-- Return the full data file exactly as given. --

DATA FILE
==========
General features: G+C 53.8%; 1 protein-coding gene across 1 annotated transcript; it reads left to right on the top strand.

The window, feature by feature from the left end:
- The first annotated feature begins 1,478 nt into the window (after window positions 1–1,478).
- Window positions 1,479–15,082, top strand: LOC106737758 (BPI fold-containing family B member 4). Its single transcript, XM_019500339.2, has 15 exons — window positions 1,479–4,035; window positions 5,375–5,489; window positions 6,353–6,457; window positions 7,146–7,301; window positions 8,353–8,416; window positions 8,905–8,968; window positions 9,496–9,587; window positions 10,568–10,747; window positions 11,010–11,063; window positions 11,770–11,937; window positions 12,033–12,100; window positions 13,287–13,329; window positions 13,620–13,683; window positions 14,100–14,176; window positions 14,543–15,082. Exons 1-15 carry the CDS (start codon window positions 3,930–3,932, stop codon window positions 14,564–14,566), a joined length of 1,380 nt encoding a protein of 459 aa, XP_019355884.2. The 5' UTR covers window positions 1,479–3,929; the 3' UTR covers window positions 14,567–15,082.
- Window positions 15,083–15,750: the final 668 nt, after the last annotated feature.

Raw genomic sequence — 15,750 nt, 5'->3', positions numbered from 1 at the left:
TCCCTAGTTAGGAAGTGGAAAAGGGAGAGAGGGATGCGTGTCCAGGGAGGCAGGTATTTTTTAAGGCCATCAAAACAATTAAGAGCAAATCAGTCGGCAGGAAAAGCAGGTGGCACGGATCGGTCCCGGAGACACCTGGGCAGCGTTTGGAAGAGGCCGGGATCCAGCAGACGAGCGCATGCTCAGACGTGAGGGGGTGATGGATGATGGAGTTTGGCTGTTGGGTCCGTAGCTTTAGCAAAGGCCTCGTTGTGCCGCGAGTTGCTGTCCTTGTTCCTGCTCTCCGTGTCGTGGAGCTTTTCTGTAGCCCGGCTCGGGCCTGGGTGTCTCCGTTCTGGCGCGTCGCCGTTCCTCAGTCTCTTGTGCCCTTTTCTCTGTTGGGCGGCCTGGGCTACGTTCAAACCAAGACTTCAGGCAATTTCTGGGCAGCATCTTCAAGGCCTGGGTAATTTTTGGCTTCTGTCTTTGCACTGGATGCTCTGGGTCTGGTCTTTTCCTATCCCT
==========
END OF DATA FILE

General features: G+C 53.8%; 1 protein-coding gene across 1 annotated transcript; it reads left to right on the top strand.

The window, feature by feature from the left end:
- The first annotated feature begins 1,478 nt into the window (after window positions 1–1,478).
- Window positions 1,479–15,082, top strand: LOC106737758 (BPI fold-containing family B member 4). Its single transcript, XM_019500339.2, has 15 exons — window positions 1,479–4,035; window positions 5,375–5,489; window positions 6,353–6,457; window positions 7,146–7,301; window positions 8,353–8,416; window positions 8,905–8,968; window positions 9,496–9,587; window positions 10,568–10,747; window positions 11,010–11,063; window positions 11,770–11,937; window positions 12,033–12,100; window positions 13,287–13,329; window positions 13,620–13,683; window positions 14,100–14,176; window positions 14,543–15,082. Exons 1-15 carry the CDS (start codon window positions 3,930–3,932, stop codon window positions 14,564–14,566), a joined length of 1,380 nt encoding a protein of 459 aa, XP_019355884.2. The 5' UTR covers window positions 1,479–3,929; the 3' UTR covers window positions 14,567–15,082.
- Window positions 15,083–15,750: the final 668 nt, after the last annotated feature.

Raw genomic sequence — 15,750 nt, 5'->3', positions numbered from 1 at the left:
TCCCTAGTTAGGAAGTGGAAAAGGGAGAGAGGGATGCGTGTCCAGGGAGGCAGGTATTTTTTAAGGCCATCAAAACAATTAAGAGCAAATCAGTCGGCAGGAAAAGCAGGTGGCACGGATCGGTCCCGGAGACACCTGGGCAGCGTTTGGAAGAGGCCGGGATCCAGCAGACGAGCGCATGCTCAGACGTGAGGGGGTGATGGATGATGGAGTTTGGCTGTTGGGTCCGTAGCTTTAGCAAAGGCCTCGTTGTGCCGCGAGTTGCTGTCCTTGTTCCTGCTCTCCGTGTCGTGGAGCTTTTCTGTAGCCCGGCTCGGGCCTGGGTGTCTCCGTTCTGGCGCGTCGCCGTTCCTCAGTCTCTTGTGCCCTTTTCTCTGTTGGGCGGCCTGGGCTACGTTCAAACCAAGACTTCAGGCAATTTCTGGGCAGCATCTTCAAGGCCTGGGTAATTTTTGGCTTCTGTCTTTGCACTGGATGCTCTGGGTCTGGTCTTTTCCTATCCCT